Bruce Cakebread said, “When we welcome guests to the winery, it’s important to us that we connect our visitors with the craft of winemaking.” The nine distinct indoor tasting experiences tell that story, from the vines, to fermentation, aging and bottling.”
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“Cakebread’s focus on providing an immersive guest experience and connection to the winemaking process truly sets it apart,” said Hans Baldauf, the project’s principal-in-charge. “The winery has long eschewed large tasting bars for more intimate experiences.”
Each tasting room was designed with small tastings in mind, although the designs and functions differ. In addition to the new Lab and the Tank Room, the other tasting rooms take their names from Cakebread’s vineyards.
The Annahala Ranch, Suscol Springs, and Apple Barn tasting rooms were inspired by Cakebread Cellars’ wine and food programs. Here, chef Streeter directs Cakebread’s pioneering culinary program, which showcases Dolores Cakebread’s thriving gardens.
Four tasting rooms — Doggwood, Foster Road, Dancing Bear Ranch and Cuttings Wharf — offer wine tastings inside the cellar. Foster Road and Dogwood are in the fermentation hall and look out at 12 concrete egg fermentation tanks. Foster Road hosts tastings of Cakebread’s white wines, while visitors to Doggwood taste reds.
The Dancing Bear room, at the axis of the cellar, is a club-like room that hosts the winery’s new library tasting. Above, the second-level Cuttings Wharf room has wide windows that give guests a front row seat to the production facility and winemaker and cellar crew at work.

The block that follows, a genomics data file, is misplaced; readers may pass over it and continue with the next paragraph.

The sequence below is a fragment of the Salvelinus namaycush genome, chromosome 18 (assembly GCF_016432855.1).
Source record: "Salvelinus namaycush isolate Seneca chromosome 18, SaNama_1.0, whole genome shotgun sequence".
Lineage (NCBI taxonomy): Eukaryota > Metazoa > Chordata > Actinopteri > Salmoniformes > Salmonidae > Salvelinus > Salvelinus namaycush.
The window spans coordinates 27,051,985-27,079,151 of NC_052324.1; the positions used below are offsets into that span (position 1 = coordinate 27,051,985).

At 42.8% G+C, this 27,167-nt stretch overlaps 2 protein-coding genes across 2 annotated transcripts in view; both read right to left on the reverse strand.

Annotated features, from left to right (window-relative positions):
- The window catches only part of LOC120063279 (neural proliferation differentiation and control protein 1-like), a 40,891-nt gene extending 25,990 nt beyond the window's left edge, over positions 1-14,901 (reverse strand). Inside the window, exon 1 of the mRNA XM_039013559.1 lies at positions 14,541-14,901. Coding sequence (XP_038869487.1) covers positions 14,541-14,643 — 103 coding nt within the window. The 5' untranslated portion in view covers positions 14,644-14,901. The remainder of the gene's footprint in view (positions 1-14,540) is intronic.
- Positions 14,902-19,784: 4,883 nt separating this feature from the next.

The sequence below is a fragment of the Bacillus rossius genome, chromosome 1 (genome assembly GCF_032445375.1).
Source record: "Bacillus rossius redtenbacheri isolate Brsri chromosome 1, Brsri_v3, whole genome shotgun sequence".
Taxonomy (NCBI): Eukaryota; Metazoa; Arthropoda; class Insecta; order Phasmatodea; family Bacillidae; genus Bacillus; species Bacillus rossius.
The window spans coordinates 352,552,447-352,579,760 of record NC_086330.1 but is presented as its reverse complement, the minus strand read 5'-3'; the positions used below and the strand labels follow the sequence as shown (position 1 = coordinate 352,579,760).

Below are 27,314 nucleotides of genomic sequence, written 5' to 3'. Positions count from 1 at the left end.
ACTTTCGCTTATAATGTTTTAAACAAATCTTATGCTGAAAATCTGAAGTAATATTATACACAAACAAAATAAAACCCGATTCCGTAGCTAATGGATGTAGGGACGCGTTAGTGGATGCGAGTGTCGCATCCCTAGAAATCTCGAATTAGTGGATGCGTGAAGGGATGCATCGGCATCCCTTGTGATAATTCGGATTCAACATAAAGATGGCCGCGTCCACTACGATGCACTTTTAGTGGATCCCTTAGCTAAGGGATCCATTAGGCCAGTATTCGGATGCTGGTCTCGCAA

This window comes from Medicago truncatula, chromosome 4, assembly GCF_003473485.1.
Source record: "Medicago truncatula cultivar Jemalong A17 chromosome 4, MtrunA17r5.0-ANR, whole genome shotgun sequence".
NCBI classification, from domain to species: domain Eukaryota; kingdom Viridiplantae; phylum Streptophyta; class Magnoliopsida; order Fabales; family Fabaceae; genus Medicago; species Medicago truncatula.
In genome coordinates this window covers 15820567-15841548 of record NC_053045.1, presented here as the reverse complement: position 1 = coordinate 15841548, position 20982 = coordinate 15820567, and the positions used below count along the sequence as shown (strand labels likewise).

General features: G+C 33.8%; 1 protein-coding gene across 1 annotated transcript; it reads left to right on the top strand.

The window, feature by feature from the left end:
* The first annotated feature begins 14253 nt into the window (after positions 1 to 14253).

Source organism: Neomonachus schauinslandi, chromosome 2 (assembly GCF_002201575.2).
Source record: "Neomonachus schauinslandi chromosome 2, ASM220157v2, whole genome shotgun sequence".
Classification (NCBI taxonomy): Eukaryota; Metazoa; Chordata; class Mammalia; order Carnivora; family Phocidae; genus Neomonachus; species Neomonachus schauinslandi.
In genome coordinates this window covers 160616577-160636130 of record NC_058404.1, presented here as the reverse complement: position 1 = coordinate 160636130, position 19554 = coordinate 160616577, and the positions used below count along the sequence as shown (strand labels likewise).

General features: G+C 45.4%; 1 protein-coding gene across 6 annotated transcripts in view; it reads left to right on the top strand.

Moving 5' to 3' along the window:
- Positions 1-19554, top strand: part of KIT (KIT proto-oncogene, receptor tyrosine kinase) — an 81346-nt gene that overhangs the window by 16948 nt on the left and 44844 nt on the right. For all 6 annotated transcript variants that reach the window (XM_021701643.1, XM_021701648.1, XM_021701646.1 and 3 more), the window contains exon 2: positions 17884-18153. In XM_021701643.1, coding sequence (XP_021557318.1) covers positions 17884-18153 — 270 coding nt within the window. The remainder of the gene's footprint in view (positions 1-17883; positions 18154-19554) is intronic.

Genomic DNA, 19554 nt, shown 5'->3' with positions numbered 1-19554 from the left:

The Lab tasting room was designed to be bright and practical, like the space where Cakebread’s winemaking team makes their 17 wines. Looking out onto the bottling line, glossy white counter-height tables on a polished concrete floor create the setting for technical tastings and workshops.
The Tank Room is the largest tasting space, with enough room to comfortably host larger groups or special dinners. The space doubles as a production space for the winery, with nine large, stainless steel fermentation tanks lining the walls.
The remote Dancing Bear Ranch, reached by a long and winding road, has a wilderness feel, offers a perspective on the valley and the wine industry the Cakebreads helped build. But the place to learn the story is at the new facility, designed to a detail including the “green” parking lot.
“We wanted everyone to know, from the moment they step out of their car, what Cakebread Cellars is about,” Bruce Cakebread said.
Visits to Cakebread Cellars Visitors Center are by appointment only. Experiences include the Current Release Tasting ($25), Reserve Tasting ($65/$40 for wine club members), White Wine Tasting ($35/$25 for wine club members), Red Wine Tasting ($40/$25 for wine club members), a Library Tasting ($85/$60 for wine club members), Wine & Food Pairing ($55/$30 for wine club members) and more. Additional details and reservations can be made online at Cakebread.com.